Khris Middleton sunk a three-pointer at the buzzer to force overtime, but the Celtics prevailed at home.

By Ben Golliver
April 15, 2018

Nine points. Eleven seconds.

The Celtics beat the Bucks 113-107 in overtime in Game 1 of a first-round series on Sunday, but not before an insane back-and-forth-and-back-again sequence at the end of regulation.

With Boston up 96-93 thanks to a pair of Al Horford free throws, Milwaukee set up a side inbounds play with 15 seconds left. Giannis Antetokounmpo drove down the middle, as if preparing to take a quick two, before dishing to Malcolm Brogdon, who hit a game-tying three-pointer with 11.1 seconds left. But the fun was only beginning.

On the Celtics’ ensuing possession, guard Terry Rozier completely lost Eric Bledsoe off the dribble at the right angle. Presented with oceans of space, Rozier did his best Kyrie Irving impression, calmly draining a step-back three-pointer with 0.5 seconds left.

“Terry is a stud,” Celtics coach Brad Stevens said. “He's a hard-nosed guy, a competitive guy. He made some huge, huge plays there for us. The shot at the end of regulation was obviously the highlight of that.”

Rozier told reporters that Boston’s final play of regulation had three different options, and he decided to call his own number once Bledsoe fell for a feigned pass to Jayson Tatum.

“I gave [Tatum] the look and I kind of figured Bledsoe would bite,” Rozier said. “It allowed me to make a move and get to my step-back three. There was an option for me to shoot, or for [Tatum] to come off [to get a pass], or for [Marcus] Morris to slip to the basket. All three were options—I went with mine.”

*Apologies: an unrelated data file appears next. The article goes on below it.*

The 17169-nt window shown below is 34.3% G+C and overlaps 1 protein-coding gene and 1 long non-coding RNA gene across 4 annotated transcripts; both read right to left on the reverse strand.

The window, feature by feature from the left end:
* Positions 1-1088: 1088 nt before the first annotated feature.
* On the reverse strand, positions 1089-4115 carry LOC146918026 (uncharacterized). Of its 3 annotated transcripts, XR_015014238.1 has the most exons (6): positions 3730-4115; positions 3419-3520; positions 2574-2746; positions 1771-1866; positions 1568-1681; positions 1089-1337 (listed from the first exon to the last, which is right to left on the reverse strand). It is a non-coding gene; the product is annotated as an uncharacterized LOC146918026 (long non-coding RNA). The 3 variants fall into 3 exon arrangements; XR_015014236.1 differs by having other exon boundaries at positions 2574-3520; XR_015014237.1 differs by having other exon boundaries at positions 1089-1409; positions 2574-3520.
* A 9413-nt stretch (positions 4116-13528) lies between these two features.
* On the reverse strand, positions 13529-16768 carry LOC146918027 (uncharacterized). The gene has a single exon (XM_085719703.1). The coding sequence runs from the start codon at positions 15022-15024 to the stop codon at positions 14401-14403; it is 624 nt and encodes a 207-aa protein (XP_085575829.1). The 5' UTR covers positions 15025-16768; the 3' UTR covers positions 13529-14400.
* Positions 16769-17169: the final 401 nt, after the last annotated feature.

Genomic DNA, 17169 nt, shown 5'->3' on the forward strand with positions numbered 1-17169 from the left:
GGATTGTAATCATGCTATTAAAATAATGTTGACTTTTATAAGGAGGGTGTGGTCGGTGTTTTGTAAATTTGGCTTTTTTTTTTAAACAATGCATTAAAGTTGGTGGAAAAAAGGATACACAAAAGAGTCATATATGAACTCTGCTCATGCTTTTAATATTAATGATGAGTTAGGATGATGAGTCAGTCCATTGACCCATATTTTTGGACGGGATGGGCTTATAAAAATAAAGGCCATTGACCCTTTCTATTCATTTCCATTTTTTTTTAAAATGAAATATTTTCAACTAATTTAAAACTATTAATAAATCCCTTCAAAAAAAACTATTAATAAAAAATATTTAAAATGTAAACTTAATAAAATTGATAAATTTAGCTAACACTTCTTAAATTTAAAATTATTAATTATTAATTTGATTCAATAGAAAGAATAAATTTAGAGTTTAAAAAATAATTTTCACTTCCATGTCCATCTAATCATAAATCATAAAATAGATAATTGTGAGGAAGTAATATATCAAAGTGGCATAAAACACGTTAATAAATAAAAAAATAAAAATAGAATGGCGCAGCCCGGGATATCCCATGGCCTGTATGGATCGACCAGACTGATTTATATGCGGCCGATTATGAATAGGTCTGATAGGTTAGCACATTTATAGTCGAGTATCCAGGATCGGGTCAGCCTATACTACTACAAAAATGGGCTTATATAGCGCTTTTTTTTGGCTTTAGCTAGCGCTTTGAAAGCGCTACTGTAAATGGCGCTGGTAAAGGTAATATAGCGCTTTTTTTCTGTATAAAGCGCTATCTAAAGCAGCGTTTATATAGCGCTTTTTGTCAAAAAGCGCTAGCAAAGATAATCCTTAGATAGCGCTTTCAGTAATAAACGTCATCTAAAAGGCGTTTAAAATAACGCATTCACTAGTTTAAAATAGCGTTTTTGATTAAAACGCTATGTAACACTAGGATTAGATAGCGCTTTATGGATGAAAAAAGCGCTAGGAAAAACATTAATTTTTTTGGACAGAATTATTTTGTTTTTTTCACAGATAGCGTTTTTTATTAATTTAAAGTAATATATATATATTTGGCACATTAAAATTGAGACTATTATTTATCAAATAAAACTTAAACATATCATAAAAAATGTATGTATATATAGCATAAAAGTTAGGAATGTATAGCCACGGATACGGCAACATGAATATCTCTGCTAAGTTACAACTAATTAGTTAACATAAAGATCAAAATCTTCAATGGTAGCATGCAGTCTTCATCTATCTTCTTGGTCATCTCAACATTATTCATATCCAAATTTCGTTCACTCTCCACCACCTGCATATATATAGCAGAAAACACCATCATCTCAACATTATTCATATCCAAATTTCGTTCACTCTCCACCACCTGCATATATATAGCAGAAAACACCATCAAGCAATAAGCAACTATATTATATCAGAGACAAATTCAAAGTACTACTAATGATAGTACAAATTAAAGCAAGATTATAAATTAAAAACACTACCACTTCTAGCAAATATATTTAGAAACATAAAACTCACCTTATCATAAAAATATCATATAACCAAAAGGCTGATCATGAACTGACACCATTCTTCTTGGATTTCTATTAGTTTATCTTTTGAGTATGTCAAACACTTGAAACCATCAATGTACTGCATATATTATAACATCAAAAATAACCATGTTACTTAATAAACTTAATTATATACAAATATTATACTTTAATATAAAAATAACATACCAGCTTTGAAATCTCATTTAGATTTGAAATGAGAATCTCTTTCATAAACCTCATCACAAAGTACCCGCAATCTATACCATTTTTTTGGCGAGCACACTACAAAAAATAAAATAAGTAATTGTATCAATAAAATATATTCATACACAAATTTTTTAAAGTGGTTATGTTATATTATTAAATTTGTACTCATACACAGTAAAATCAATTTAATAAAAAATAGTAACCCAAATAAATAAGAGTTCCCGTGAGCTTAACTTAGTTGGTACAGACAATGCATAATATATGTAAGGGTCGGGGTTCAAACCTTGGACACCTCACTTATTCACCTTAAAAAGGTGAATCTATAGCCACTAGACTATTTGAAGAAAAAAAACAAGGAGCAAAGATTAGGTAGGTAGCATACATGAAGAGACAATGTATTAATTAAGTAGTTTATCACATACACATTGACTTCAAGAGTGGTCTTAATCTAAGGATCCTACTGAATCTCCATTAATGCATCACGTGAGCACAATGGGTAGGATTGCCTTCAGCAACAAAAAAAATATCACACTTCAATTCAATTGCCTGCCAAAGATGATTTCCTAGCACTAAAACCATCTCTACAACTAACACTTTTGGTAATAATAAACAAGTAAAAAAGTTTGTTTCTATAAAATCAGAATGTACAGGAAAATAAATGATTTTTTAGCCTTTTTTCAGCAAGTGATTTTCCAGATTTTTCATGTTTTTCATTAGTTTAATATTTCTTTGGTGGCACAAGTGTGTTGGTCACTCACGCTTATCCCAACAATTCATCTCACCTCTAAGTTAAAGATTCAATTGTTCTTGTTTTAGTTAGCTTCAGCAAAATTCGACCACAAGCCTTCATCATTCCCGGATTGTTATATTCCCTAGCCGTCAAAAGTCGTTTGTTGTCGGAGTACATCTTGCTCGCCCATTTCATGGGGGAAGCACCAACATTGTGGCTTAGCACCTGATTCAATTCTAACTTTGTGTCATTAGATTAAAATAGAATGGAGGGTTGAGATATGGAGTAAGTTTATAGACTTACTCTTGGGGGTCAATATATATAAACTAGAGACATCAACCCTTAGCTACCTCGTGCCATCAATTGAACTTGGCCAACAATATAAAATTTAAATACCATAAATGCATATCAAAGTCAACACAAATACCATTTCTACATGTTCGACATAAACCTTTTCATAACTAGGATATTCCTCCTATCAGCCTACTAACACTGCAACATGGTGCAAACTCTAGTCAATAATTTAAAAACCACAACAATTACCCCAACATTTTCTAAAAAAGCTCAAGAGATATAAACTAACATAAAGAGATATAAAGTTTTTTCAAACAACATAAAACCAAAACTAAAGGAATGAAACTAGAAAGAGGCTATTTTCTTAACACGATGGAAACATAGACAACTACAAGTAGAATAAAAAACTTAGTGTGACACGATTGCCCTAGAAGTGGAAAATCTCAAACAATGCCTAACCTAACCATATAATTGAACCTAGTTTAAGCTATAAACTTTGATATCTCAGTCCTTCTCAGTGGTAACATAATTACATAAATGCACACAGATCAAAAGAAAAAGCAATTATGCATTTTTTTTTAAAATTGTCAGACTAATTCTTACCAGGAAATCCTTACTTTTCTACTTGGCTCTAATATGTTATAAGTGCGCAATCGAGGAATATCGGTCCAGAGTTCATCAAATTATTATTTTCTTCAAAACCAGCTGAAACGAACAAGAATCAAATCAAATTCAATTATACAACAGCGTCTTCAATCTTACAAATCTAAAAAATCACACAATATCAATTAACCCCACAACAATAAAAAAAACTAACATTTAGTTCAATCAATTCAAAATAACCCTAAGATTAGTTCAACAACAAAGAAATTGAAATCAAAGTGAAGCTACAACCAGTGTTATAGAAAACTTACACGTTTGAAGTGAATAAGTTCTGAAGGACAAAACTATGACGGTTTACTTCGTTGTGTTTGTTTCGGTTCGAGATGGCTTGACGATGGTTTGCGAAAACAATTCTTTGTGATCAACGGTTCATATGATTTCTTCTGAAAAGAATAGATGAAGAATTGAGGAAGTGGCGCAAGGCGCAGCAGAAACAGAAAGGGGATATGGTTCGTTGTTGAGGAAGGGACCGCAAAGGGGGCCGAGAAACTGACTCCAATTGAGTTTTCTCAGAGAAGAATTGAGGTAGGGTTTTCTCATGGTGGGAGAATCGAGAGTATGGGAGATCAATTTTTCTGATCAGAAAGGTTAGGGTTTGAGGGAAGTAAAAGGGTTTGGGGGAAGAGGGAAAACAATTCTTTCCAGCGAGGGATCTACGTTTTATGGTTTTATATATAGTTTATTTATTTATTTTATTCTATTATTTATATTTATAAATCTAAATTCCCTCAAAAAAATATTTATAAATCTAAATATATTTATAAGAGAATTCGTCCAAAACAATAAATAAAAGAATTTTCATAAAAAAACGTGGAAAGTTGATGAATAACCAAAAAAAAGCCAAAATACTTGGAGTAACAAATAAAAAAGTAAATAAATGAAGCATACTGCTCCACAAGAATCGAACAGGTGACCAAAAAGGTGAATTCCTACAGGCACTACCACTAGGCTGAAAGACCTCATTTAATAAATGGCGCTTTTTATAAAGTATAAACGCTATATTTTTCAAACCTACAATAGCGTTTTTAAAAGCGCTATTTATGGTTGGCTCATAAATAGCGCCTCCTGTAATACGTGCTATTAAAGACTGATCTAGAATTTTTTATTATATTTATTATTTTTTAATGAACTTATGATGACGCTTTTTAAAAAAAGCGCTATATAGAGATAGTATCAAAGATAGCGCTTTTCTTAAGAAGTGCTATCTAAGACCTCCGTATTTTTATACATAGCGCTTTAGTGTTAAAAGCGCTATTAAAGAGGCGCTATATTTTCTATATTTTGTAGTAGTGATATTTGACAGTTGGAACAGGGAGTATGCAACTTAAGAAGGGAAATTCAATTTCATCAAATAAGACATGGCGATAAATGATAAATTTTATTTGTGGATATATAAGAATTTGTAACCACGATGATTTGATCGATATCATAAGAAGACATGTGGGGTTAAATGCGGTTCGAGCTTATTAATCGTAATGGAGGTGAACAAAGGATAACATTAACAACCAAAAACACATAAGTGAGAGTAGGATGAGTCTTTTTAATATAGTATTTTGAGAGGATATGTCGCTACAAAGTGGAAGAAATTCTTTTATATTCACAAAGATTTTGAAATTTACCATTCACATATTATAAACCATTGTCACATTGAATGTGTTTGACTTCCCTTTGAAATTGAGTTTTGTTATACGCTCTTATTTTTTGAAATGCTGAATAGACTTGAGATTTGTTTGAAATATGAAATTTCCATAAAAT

While Rozier’s shot had all the hallmarks of a classic postseason game-winner, Milwaukee wasn’t done yet. With just a half-second on the clock, the Bucks inbounded to Khris Middleton, who launched a desperation three from 35 feet. It swished through after the buzzer sounded, and a replay review confirmed he pulled the trigger before time expired.

“Before the timeout, I asked Khris if he wanted the ball,” Antetokounmpo said. “He said, ‘Yes, give me the ball.’ … I looked at Tony [Snell], I looked at Bledsoe, then I looked at Khris. He was far away, but I didn’t have any other option. I gave the ball to Khris and he knocked the shot down.”

Bucks coach Joe Prunty and Middleton told reporters they ran through end-of-game plays to combat the Celtics’ defensive strategies in those situations.

“We’ve practiced that play for a couple weeks now, preparing for that moment,” Middleton told reporters. “Got a good look. Giannis was surveying the floor. It was a catch-and-shoot situation. If I get it in my hands, just let it go. Somehow it dropped in for me.”

Rozier didn’t hide his disappointment that his game-winning moment had been spoiled.

“I was mad as hell [Middleton] made that shot,” Rozier joked. “He hit a crazy shot with 0.5 seconds, that's tough. [Our mentality] going to overtime was to stay together and win this game.”

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Indeed, Boston held on in overtime, as Milwaukee shot just 3-for-12 in the extra period and Antetokounmpo fouled out on a questionable call. Rozier secured a crucial defensive rebound and knocked down three clinching free throws to close out the win. He finished with 23 points, four rebounds and three assists, noting that Irving had some encouraging words for him prior to his first career postseason start.

“His message is just go out there and take what’s yours,” Rozier said. “Go out there and dominate. Go kill. Don’t worry about what anybody is saying.”

Horford led the Celtics with 24 points, 12 rebounds and four assists. Antetokounmpo finished with a game-high 35 points, 13 rebounds and seven assists.

Game 2 is set for Boston’s TD Garden on Tuesday. 

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